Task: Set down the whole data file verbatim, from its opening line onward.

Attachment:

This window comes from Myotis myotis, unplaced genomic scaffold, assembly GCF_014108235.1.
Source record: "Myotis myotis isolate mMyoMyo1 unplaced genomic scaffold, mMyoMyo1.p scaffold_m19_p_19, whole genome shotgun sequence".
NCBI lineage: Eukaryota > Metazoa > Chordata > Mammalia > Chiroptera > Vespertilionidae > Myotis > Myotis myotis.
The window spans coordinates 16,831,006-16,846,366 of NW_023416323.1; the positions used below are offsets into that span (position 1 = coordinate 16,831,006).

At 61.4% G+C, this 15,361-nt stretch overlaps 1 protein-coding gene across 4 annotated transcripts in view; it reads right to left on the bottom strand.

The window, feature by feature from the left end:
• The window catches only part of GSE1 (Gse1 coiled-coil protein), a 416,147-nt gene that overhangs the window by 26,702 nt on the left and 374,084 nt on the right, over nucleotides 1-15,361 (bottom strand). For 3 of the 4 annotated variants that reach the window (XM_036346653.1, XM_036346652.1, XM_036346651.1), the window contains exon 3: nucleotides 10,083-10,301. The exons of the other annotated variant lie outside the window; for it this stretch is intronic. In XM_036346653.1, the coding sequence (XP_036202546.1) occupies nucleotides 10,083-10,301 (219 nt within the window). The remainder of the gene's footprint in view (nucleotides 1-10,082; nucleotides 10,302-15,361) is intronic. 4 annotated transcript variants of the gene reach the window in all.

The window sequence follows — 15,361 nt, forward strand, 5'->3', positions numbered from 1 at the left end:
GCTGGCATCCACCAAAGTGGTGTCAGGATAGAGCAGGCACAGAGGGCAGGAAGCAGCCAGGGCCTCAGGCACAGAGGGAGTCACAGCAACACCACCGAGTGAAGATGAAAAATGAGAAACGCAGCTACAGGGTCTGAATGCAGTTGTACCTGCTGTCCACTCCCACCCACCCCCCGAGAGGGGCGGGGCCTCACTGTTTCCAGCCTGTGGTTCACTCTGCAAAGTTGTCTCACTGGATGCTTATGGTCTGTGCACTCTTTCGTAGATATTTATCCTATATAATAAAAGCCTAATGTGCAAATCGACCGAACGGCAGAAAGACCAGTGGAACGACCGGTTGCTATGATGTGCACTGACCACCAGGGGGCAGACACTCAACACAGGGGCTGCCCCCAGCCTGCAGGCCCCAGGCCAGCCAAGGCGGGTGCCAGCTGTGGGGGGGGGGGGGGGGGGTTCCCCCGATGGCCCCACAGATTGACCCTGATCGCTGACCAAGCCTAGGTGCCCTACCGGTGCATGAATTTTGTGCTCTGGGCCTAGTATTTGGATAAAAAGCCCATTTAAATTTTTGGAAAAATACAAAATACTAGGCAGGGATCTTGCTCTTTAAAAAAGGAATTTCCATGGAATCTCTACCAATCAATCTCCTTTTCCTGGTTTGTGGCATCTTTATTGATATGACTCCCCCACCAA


This window comes from Myotis myotis, unplaced genomic scaffold, assembly GCF_014108235.1.
Source record: "Myotis myotis isolate mMyoMyo1 unplaced genomic scaffold, mMyoMyo1.p scaffold_m19_p_19, whole genome shotgun sequence".
NCBI lineage: Eukaryota > Metazoa > Chordata > Mammalia > Chiroptera > Vespertilionidae > Myotis > Myotis myotis.
The window spans coordinates 16,831,006-16,846,366 of NW_023416323.1; the positions used below are offsets into that span (position 1 = coordinate 16,831,006).

At 61.4% G+C, this 15,361-nt stretch overlaps 1 protein-coding gene across 4 annotated transcripts in view; it reads right to left on the bottom strand.

The window, feature by feature from the left end:
• The window catches only part of GSE1 (Gse1 coiled-coil protein), a 416,147-nt gene that overhangs the window by 26,702 nt on the left and 374,084 nt on the right, over nucleotides 1-15,361 (bottom strand). For 3 of the 4 annotated variants that reach the window (XM_036346653.1, XM_036346652.1, XM_036346651.1), the window contains exon 3: nucleotides 10,083-10,301. The exons of the other annotated variant lie outside the window; for it this stretch is intronic. In XM_036346653.1, the coding sequence (XP_036202546.1) occupies nucleotides 10,083-10,301 (219 nt within the window). The remainder of the gene's footprint in view (nucleotides 1-10,082; nucleotides 10,302-15,361) is intronic. 4 annotated transcript variants of the gene reach the window in all.

The window sequence follows — 15,361 nt, forward strand, 5'->3', positions numbered from 1 at the left end:
GCTGGCATCCACCAAAGTGGTGTCAGGATAGAGCAGGCACAGAGGGCAGGAAGCAGCCAGGGCCTCAGGCACAGAGGGAGTCACAGCAACACCACCGAGTGAAGATGAAAAATGAGAAACGCAGCTACAGGGTCTGAATGCAGTTGTACCTGCTGTCCACTCCCACCCACCCCCCGAGAGGGGCGGGGCCTCACTGTTTCCAGCCTGTGGTTCACTCTGCAAAGTTGTCTCACTGGATGCTTATGGTCTGTGCACTCTTTCGTAGATATTTATCCTATATAATAAAAGCCTAATGTGCAAATCGACCGAACGGCAGAAAGACCAGTGGAACGACCGGTTGCTATGATGTGCACTGACCACCAGGGGGCAGACACTCAACACAGGGGCTGCCCCCAGCCTGCAGGCCCCAGGCCAGCCAAGGCGGGTGCCAGCTGTGGGGGGGGGGGGGGGGGGTTCCCCCGATGGCCCCACAGATTGACCCTGATCGCTGACCAAGCCTAGGTGCCCTACCGGTGCATGAATTTTGTGCTCTGGGCCTAGTATTTGGATAAAAAGCCCATTTAAATTTTTGGAAAAATACAAAATACTAGGCAGGGATCTTGCTCTTTAAAAAAGGAATTTCCATGGAATCTCTACCAATCAATCTCCTTTTCCTGGTTTGTGGCATCTTTATTGATATGACTCCCCCACCAA